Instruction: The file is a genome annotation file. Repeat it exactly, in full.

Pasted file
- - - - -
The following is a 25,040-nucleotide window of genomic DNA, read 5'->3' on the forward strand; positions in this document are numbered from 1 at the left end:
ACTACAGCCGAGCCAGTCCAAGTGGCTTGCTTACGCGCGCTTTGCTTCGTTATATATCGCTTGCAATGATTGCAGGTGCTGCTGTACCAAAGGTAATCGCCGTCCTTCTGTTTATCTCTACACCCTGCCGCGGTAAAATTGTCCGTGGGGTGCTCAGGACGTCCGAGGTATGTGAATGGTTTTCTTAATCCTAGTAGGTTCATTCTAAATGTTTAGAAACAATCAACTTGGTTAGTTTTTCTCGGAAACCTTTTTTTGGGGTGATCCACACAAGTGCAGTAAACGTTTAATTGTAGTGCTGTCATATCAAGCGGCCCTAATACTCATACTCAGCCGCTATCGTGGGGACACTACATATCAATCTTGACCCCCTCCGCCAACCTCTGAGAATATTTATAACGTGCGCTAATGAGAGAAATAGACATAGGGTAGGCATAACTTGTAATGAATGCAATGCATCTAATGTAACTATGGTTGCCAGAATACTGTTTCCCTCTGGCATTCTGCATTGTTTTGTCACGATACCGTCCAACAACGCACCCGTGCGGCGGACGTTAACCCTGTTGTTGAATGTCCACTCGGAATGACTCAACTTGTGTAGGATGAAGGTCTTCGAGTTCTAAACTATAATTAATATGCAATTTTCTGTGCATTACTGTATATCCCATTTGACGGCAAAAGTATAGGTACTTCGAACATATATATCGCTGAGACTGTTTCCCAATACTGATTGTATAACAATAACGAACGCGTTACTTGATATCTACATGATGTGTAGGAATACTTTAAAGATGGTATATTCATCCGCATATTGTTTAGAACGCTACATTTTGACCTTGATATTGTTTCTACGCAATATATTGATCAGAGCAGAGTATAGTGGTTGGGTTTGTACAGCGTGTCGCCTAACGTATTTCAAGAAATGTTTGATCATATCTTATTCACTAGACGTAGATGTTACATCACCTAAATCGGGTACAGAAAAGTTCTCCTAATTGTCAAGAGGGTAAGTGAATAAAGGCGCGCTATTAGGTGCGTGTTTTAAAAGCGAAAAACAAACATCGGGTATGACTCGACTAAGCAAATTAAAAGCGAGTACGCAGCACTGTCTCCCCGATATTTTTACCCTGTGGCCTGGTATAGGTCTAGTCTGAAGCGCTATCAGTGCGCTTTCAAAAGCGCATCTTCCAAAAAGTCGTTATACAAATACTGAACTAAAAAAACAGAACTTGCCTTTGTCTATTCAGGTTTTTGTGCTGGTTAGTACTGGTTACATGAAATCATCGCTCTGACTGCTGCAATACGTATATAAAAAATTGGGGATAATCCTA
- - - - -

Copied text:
The following is a 25,040-nucleotide window of genomic DNA, read 5'->3' on the forward strand; positions in this document are numbered from 1 at the left end:
ACTACAGCCGAGCCAGTCCAAGTGGCTTGCTTACGCGCGCTTTGCTTCGTTATATATCGCTTGCAATGATTGCAGGTGCTGCTGTACCAAAGGTAATCGCCGTCCTTCTGTTTATCTCTACACCCTGCCGCGGTAAAATTGTCCGTGGGGTGCTCAGGACGTCCGAGGTATGTGAATGGTTTTCTTAATCCTAGTAGGTTCATTCTAAATGTTTAGAAACAATCAACTTGGTTAGTTTTTCTCGGAAACCTTTTTTTGGGGTGATCCACACAAGTGCAGTAAACGTTTAATTGTAGTGCTGTCATATCAAGCGGCCCTAATACTCATACTCAGCCGCTATCGTGGGGACACTACATATCAATCTTGACCCCCTCCGCCAACCTCTGAGAATATTTATAACGTGCGCTAATGAGAGAAATAGACATAGGGTAGGCATAACTTGTAATGAATGCAATGCATCTAATGTAACTATGGTTGCCAGAATACTGTTTCCCTCTGGCATTCTGCATTGTTTTGTCACGATACCGTCCAACAACGCACCCGTGCGGCGGACGTTAACCCTGTTGTTGAATGTCCACTCGGAATGACTCAACTTGTGTAGGATGAAGGTCTTCGAGTTCTAAACTATAATTAATATGCAATTTTCTGTGCATTACTGTATATCCCATTTGACGGCAAAAGTATAGGTACTTCGAACATATATATCGCTGAGACTGTTTCCCAATACTGATTGTATAACAATAACGAACGCGTTACTTGATATCTACATGATGTGTAGGAATACTTTAAAGATGGTATATTCATCCGCATATTGTTTAGAACGCTACATTTTGACCTTGATATTGTTTCTACGCAATATATTGATCAGAGCAGAGTATAGTGGTTGGGTTTGTACAGCGTGTCGCCTAACGTATTTCAAGAAATGTTTGATCATATCTTATTCACTAGACGTAGATGTTACATCACCTAAATCGGGTACAGAAAAGTTCTCCTAATTGTCAAGAGGGTAAGTGAATAAAGGCGCGCTATTAGGTGCGTGTTTTAAAAGCGAAAAACAAACATCGGGTATGACTCGACTAAGCAAATTAAAAGCGAGTACGCAGCACTGTCTCCCCGATATTTTTACCCTGTGGCCTGGTATAGGTCTAGTCTGAAGCGCTATCAGTGCGCTTTCAAAAGCGCATCTTCCAAAAAGTCGTTATACAAATACTGAACTAAAAAAACAGAACTTGCCTTTGTCTATTCAGGTTTTTGTGCTGGTTAGTACTGGTTACATGAAATCATCGCTCTGACTGCTGCAATACGTATATAAAAAATTGGGGATAATCCTA